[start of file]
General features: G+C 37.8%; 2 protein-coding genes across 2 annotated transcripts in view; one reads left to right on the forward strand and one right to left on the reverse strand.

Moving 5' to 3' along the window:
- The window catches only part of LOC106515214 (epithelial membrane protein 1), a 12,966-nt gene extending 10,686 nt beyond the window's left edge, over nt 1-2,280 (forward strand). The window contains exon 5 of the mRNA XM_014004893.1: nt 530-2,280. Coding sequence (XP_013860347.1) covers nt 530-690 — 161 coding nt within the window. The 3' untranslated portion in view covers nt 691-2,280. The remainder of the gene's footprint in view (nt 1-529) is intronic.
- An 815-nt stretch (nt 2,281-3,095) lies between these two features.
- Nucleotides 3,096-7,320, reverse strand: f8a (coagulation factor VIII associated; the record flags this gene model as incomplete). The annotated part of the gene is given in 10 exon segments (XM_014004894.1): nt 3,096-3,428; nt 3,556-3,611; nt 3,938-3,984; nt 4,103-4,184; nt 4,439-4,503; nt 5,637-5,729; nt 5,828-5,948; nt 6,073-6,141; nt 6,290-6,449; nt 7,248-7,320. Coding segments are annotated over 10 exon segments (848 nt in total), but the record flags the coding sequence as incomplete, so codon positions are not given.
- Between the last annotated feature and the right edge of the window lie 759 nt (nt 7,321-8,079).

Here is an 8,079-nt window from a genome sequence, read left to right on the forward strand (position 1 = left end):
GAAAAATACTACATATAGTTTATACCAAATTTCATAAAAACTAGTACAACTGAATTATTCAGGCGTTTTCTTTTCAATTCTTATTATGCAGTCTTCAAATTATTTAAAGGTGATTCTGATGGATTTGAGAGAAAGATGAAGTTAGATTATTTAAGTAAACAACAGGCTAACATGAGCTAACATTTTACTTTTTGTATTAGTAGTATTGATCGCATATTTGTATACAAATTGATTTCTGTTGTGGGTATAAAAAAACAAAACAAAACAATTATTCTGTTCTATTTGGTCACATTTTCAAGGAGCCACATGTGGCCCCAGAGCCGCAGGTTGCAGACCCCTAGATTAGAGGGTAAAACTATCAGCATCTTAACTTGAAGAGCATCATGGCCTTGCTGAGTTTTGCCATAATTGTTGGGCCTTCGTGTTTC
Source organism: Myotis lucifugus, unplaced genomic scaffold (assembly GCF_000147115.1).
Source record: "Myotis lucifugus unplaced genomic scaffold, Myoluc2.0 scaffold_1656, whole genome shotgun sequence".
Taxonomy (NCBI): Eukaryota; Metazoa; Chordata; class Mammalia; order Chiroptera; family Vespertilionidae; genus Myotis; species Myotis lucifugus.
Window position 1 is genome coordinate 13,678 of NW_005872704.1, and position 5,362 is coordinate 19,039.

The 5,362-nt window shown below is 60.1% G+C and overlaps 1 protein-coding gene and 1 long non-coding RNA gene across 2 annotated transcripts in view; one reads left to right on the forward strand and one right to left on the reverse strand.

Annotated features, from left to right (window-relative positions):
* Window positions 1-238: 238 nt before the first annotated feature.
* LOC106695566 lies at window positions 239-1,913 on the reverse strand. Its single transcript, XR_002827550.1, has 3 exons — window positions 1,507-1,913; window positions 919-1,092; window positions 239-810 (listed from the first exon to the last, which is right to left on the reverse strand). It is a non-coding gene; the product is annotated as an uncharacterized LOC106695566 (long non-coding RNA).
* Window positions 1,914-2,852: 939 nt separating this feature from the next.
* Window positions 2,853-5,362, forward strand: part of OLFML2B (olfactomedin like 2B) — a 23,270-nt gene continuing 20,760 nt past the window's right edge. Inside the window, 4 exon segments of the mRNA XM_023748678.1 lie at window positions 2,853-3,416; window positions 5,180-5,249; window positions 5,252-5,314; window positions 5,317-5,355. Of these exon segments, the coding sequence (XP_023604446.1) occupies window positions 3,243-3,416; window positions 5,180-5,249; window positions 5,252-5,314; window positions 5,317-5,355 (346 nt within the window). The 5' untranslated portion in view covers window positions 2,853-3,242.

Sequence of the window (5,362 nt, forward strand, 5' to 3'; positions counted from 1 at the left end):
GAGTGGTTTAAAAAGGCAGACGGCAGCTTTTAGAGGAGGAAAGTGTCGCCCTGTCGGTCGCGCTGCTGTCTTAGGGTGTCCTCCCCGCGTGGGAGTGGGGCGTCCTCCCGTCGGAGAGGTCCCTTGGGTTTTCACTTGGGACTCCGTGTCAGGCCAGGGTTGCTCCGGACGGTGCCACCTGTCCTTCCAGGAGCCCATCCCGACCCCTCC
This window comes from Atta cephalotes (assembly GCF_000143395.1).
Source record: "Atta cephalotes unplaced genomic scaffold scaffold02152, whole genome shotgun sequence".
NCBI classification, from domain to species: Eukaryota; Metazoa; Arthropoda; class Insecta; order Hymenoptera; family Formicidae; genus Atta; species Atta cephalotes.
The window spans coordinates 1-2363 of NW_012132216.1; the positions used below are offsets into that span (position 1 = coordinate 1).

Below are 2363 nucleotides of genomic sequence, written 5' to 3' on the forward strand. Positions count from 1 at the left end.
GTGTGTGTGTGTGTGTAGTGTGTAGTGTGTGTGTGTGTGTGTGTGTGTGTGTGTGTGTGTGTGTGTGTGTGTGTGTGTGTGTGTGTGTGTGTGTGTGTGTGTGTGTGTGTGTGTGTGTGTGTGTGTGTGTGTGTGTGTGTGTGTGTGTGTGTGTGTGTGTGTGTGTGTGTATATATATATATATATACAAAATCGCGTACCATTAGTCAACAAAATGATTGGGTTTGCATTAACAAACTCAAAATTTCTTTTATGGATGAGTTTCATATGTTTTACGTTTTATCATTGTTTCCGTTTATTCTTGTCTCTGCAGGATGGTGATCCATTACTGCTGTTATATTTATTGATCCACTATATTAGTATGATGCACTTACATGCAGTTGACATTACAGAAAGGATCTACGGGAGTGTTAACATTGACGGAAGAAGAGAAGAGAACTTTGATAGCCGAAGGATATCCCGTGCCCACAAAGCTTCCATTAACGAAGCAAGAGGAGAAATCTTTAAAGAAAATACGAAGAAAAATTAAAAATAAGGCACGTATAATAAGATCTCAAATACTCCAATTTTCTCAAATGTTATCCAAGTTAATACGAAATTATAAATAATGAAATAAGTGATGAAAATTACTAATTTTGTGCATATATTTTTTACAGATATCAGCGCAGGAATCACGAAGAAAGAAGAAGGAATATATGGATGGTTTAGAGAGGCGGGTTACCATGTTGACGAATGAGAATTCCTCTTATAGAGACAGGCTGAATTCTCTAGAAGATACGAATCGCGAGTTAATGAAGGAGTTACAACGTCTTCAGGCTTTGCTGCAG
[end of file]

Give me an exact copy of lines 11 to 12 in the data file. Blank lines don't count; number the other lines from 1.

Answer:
Taxonomy (NCBI): Eukaryota; Metazoa; Chordata; class Mammalia; order Chiroptera; family Vespertilionidae; genus Myotis; species Myotis lucifugus.
Window position 1 is genome coordinate 13,678 of NW_005872704.1, and position 5,362 is coordinate 19,039.